The Lighthouse is a salty sea yarn spun into an intense psychological horror by director Robert Eggers and cinematographer Jarin Blaschke (who both previously made The Witch) in startling black and white 35mm.

The time period itself is not stated though it would appear to sometime in the late 19th century, but the filmmakers succeed in spinning an apparently straightforward account of two lighthouse keepers (Willem Dafoe and Robert Pattinson) into a descent into madness that may be in the mind of one or other of the protagonists.

Set entirely in or around a lighthouse, Blaschke selects a square (5:6) aspect ratio to confine the vertical building and the characters inside.

Instead of shooting on colour and converted to black and white (as last year’s art favourite Roma was), Blaschke wanted to emulate the look of early silent movies and to emphasize the texture of his actor’s faces.

He shot on Kodak Double-X, a 60-year old film stock, with an original 1930s set of Bausch and Lomb Baltars lenses reworked to fit a Panaflex Millenium XL2 camera and with a custom made orthochromatic-emulating filter from Schneider.

This combination wasn’t particularly sensitive to light so required that Blaschke use about twenty times more light on the set in Nova Scotia to get the look they wanted.

“I actually wanted the Double-X to behave like an even older film stock, so a filter was made to prevent all red light from reaching the film,” Blaschke said. “This emulates pre-1930s orthochromatic film that couldn’t see orange or red light. Therefore, skies become much brighter and skin tones become darker and more rugged/textured. This was another critical element that makes the film feel more broken-down and distant.”


A character study rather than genre convention was the starting point for DoP Lawrence Sher’s and director Todd Phillips’ take on the DC Comics clown. They revisited movies like Serpico (1973) and Taxi Driver (1976) to produce a gritty visual aesthetic dripping with malice.

Sher shot scenes for the climactic Murray Franklin Show with seven cameras. “Alongside our A and B camera ARRI 65 bodies and the Alexa LF we had four Alexa Minis hidden inside prop cameras that represented the TV studio cameras so we could shoot the show just as we would if we were shooting the actual TV show,” he explains.

“We even had a TV director (Saturday Night Live director Don King) who would live cut the show in a booth behind the set using those four cameras as if he was calling a live tv show. Additionally, we also used old Betacam cameras for TV news footage and even VHS for the comedy club footage of Arthur performing.”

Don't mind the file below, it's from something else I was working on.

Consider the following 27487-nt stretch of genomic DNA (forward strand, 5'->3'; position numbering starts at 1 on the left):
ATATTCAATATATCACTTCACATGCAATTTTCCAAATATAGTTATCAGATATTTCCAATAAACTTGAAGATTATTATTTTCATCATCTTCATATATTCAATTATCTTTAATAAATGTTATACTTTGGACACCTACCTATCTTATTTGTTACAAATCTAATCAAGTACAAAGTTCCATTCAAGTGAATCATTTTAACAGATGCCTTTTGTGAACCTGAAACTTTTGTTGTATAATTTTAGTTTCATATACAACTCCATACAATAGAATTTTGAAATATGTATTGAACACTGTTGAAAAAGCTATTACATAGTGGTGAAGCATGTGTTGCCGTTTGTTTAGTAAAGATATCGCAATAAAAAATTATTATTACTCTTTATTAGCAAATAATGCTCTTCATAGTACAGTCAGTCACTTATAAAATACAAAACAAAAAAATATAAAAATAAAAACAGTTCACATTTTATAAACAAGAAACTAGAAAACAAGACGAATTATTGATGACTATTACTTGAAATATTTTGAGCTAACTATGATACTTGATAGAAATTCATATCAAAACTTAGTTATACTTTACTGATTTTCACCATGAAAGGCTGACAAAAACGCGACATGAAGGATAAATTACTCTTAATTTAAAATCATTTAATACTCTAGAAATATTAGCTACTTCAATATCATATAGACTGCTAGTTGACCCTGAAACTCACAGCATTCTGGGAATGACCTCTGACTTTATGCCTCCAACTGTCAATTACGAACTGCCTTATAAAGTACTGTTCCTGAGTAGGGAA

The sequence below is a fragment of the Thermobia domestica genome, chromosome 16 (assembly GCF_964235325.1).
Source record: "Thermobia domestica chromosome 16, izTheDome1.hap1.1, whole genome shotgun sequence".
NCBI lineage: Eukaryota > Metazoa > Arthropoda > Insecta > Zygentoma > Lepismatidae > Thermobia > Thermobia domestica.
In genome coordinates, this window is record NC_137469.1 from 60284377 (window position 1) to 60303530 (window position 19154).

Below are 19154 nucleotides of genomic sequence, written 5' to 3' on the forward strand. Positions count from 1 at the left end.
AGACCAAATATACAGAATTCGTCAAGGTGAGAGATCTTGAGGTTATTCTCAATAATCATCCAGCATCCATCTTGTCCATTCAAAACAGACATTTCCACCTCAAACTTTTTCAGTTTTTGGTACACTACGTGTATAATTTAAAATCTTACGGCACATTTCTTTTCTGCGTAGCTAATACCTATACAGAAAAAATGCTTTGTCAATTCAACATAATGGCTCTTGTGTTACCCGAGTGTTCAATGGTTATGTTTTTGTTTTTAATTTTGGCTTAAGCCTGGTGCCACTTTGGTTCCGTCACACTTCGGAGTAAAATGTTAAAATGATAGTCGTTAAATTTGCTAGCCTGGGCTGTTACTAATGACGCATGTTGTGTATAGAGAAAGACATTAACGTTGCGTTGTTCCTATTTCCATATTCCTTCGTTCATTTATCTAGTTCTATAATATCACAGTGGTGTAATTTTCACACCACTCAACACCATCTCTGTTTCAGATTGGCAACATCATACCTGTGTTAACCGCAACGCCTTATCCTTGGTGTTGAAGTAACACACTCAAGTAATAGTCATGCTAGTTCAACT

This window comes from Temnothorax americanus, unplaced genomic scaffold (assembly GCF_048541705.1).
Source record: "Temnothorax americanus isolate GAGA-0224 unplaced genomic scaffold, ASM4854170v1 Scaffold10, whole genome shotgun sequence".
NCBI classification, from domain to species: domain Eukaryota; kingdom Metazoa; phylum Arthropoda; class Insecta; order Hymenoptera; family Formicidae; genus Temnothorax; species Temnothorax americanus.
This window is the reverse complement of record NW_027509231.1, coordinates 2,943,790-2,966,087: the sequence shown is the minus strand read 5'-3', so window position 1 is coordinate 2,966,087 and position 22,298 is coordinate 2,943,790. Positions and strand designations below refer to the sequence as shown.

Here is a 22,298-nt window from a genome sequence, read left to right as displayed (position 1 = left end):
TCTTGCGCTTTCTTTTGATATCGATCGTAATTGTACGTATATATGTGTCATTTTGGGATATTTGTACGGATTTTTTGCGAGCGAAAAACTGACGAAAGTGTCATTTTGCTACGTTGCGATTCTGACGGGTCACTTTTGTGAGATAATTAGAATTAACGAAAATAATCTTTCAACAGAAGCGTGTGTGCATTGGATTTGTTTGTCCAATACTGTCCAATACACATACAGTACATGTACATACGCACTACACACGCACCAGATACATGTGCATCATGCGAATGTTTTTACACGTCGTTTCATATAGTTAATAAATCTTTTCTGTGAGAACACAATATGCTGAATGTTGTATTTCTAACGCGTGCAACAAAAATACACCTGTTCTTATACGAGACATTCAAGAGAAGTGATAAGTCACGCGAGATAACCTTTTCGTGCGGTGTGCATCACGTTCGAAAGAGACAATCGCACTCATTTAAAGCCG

Using the Alexa 65 gave Sher a more narrow depth of field, isolating Arthur in his environment – an effect augmented by shooting in 1.85 to pen him in just a little more.

Joker is Sher’s first Oscar nod and sixth collaboration with Phillips following The Hangover series, Due Date and War Dogs.


If anyone can control the skies it is Roger Deakins. The British cinematographer is favourite to land his second Oscar after securing an unprecedented fifteenth Academy nomination for World War I drama 1917.

“The audience may not notice, but in the very last shot of the film we were trying to time the shot for the sun to come out of the cloud - and it did - just where I wanted it to,” he told IBC365. “For me, that was gold dust.”

Director Sam Mendes had conceived the idea of shooting as if in one continuous shot, but his script was conventionally written with no real clues as to how this would be achieved. It was down to Deakins and fellow heads of department including production designer Dennis Gassner and editor Lee Smith to proof the concept and then meticulously plan each shot to segue seamlessly to the next as far as possible before beginning principal photography.

“During rehearsal with the actors we finessed what we wanted to show and what we didn’t, and with Dennis, we mapped how the cameras would move through the sets,” Deakins says.

The camera is constantly moving as it tracks the soldier protagonists behind enemy lines and no location was used twice. An ARRI Trinity stabiliser, smaller than a traditional Steadicam, was employed for most of the picture and the film was the first to use the Alexa Mini LF, a lighter version of ARRI’s large-format camera which enabled Deakins to shoot with a longer lens while maintaining an epic quality to the frame.

Of the decision to choreograph as a single shot, he remarks: “For me, it was about not giving the audience a release from the violent and disorienting environment the characters are in. So, we don’t give them a wide shot, everything is from the character’s perspective, there’s no get-out clause.”